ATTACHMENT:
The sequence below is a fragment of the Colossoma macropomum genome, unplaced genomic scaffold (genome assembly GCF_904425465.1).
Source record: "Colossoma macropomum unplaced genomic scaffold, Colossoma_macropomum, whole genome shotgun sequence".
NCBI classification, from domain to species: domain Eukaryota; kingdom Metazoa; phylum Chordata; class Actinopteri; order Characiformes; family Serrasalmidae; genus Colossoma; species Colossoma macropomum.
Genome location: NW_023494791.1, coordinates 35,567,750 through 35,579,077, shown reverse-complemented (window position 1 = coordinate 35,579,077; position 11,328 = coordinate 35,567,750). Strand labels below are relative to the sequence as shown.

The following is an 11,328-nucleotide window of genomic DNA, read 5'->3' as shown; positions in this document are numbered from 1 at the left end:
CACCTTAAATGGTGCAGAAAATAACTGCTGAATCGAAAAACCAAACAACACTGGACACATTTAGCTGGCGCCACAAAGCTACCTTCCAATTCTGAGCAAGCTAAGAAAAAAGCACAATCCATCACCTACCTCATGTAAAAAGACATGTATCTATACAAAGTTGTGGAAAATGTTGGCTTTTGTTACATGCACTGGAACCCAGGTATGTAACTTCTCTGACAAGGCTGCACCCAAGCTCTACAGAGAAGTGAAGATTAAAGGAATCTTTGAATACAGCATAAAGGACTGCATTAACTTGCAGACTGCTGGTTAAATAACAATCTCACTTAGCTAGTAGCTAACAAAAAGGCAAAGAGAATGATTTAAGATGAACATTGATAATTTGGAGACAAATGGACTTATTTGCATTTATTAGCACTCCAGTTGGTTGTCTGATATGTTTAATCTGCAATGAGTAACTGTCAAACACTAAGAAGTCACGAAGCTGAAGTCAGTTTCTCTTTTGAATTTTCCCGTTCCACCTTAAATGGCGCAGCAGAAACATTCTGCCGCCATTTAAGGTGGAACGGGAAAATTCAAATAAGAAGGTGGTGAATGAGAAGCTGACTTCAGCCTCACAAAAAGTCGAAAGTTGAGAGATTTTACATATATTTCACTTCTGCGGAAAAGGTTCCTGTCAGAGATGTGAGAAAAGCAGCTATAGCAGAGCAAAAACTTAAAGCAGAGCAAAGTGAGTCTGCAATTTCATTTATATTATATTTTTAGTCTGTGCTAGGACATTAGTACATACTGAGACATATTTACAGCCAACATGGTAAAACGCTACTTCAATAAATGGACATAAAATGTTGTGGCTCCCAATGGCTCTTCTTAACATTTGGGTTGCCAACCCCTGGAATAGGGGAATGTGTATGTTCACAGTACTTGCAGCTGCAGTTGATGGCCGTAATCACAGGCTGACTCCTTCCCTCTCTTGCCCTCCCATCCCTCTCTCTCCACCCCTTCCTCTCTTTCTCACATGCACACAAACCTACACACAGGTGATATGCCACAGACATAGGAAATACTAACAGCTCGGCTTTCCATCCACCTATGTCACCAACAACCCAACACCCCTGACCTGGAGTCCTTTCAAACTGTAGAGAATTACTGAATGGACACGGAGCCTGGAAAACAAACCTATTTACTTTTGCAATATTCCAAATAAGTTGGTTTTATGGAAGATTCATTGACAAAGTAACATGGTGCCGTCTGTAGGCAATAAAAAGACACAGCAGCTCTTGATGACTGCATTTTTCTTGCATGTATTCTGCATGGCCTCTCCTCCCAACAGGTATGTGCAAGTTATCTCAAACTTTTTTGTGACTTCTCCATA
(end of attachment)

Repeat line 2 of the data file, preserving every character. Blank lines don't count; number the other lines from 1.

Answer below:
Source record: "Colossoma macropomum unplaced genomic scaffold, Colossoma_macropomum, whole genome shotgun sequence".